Dino Hunt Canada is almost here! Starting this Friday, History Channel Canada will be airing a series of hour-long documentaries devoted to dinosaur expeditions all across Canada – and not just in the famous badlands of Alberta! The production crew visited field localities in Nova Scotia, Saskatchewan, multiple places around Alberta, and British Columbia. It’s going to be a real who’s who and where’s where of Canadian palaeontology.
I’ll be in the second episode featuring work in Dinosaur Provincial Park, which we filmed in 2013. It was a fun if somewhat unusual experience to have such a large film crew with us, and I’m looking forward to seeing the whole shebang!
What was the crew filming in DPP? Tune in to find out!
There’s also a really excellent website to accompany the show. You can learn more about some of the dinosaurs featured in the series (including wonderful new artwork by Danielle Dufault!), see interviews with some of the palaeontologists, and submit ideas for a nickname for a new dinosaur excavated during the show by the Southern Alberta Dinosaur Project. You can even submit questions and maybe have my weirdo face answer them via Skype! All in all, it’s looking really good so far and I’m so happy to see the huge variety of dinosaur research being conducted across Canada by so many talented and hardworking people.
There’s a new ankylosaur in town – meet Ziapelta sanjuanensis from the Cretaceous of New Mexico!
Hello, Ziapelta! Many thanks to new Currie Lab MSc student Sydney Mohr for this wonderful life restoration of Ziapelta.
Last week I returned to Happy Jack’s at Dinosaur Provincial Park for a brief stint of fieldwork. This has been the University of Alberta’s base camp since 2008, and the area has been very productive for us. Continue reading
Over the last few posts, I’ve talked about why Euoplocephalus tutus is a valid genus and species, how the Horseshoe Canyon Formation ankylosaurid is really Anodontosaurus lambei, and how the headless and clubless holotype of Scolosaurus cutleri is most likely the same species as the ankylosaurid from the Two Medicine Formation. Here’s a diagram summarizing some of the key points from the paper.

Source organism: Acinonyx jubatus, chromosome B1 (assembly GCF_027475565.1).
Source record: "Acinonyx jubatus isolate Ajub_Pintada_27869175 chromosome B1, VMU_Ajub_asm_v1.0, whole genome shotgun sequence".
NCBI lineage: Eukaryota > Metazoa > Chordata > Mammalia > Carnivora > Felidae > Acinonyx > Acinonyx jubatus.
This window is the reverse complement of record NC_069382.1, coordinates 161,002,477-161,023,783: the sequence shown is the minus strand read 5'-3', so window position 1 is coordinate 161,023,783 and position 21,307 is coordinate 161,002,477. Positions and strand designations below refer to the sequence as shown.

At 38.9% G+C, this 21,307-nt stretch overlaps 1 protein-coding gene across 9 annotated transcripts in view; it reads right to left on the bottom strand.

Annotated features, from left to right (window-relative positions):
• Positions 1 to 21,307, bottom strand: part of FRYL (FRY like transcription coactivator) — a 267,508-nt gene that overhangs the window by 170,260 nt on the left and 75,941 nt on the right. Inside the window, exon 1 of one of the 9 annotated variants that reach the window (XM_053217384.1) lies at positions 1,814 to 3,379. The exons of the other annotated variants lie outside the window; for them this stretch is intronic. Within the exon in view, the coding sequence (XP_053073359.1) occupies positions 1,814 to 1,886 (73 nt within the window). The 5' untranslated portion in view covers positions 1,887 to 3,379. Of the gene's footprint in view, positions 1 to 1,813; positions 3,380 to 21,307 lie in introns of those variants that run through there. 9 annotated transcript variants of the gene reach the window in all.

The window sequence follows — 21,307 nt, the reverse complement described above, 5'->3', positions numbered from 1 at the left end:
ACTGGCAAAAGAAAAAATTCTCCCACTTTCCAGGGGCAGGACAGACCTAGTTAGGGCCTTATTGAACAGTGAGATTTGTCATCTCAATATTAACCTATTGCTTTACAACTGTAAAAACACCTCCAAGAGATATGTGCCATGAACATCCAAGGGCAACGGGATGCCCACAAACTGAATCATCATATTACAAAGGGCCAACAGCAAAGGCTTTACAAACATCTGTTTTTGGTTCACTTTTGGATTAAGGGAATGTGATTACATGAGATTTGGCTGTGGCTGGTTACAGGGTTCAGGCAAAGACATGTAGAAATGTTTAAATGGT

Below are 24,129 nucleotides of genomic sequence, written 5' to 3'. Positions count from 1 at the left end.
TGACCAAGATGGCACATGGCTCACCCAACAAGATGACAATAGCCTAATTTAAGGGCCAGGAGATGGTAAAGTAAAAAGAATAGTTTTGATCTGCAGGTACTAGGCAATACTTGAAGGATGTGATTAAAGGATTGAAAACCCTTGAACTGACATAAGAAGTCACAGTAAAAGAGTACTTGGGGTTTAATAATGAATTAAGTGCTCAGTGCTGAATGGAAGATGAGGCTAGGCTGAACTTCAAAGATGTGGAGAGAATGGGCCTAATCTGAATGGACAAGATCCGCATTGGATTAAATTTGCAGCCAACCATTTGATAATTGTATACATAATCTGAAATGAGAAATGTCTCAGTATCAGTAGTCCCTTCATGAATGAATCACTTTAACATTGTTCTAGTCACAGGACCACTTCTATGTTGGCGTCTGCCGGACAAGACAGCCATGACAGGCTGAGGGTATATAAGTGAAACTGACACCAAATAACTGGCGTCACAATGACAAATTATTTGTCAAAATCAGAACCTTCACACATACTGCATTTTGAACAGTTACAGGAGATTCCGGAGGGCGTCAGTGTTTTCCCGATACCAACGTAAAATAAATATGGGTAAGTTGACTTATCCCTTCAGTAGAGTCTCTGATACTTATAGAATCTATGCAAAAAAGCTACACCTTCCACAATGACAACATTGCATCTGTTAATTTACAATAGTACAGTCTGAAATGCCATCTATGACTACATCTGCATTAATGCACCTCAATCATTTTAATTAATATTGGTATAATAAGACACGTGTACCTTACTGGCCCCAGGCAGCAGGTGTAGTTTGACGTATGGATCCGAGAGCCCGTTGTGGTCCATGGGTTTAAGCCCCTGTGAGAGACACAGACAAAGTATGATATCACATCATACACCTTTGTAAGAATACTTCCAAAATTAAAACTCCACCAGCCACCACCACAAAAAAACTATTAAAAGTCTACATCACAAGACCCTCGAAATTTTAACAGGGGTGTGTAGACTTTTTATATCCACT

Today I published a revision of the North American ankylosaurid genus Euoplocephalus. I’d like to take some time to go through some of the major points of the paper over the next few days here, but today I will give a brief introduction to the motivation behind this study.
Euoplocephalus is one of those ‘classic’ dinosaurs. Named in 1902 (as Stereocephalus, which was preoccupied by…a beetle! of course), it wasn’t known from very much material. All that Lambe had was a chunk of the snout/forehead region, and an unusual structure called a cervical half ring. Cervical half rings are totally bizarre structures that seem to be unique to ankylosaurids. They’re made of an underlying yoke of fused bone segments, and topped by fused osteoderms like you see on the rest of an ankylosaur’s body.
Canadian Museum of Nature 0210, holotype of Euoplocephalus tutus. On the left, the skull chunk. On the right, the first cervical half ring. Images modified from Arbour and Currie (2013).
This is Happy Jack’s (or as it used to be called, Old Mexico Ranch), an old homestead occupied by Happy Jack Jackson from 1903 to 1942. There are a couple of log cabins, some with cacti growing on the roof. Happy Jack’s is found on the north side of the Red Deer River in Dinosaur Provincial Park, and is the home base for the Currie Lab when we do fieldwork in DPP. Continue reading
“Cool Stuff: The University of Alberta Museums Do Winter” is a winter-themed exhibit that opened last week at the U of A’s Enterprise Square location. I checked it out last weekend and was pleased to see so many different types of objects on display. We have 28 different collections on campus, and most (maybe all?) were represented in the exhibit – butterflies, moss, picked parasites, textiles, and more. Continue reading
I’m very pleased to present another UALVP-related study today, this time by Caleb Brown (formerly at the University of Calgary and now at the University of Toronto). Caleb recently published a paper in PLoS ONE featuring one of my favourite UALVP specimens, our Stegoceras partial skeleton, UALVP 2.
A diversion today before I finish my Argentina posts, since we did something really cool (cool! get it? ha!) yesterday. Continue reading
Say hello to Euoplocephalus, the best known ankylosaur you’ve never heard of. Besides Pinacosaurus from Mongolia and China, there are more specimens referred to Euoplocephalus than to any other ankylosaurid, and it is certainly the most well represented ankylosaurid from North America. Yet Euoplocephalus often gets overlooked because its younger cousin is THAT ankylosaur, the one that starred at the World’s Fair and was in Jurassic Park III and Clash of the Dinosaurs and Dinosaur Revolution and gets all the cool toys and, you know, is the namesake of the group. You know, Ankylosaurus. Well, hopefully you’ll be hearing more from me about Euoplocephalus over the coming months. Today we’ll be picking its nose. Continue reading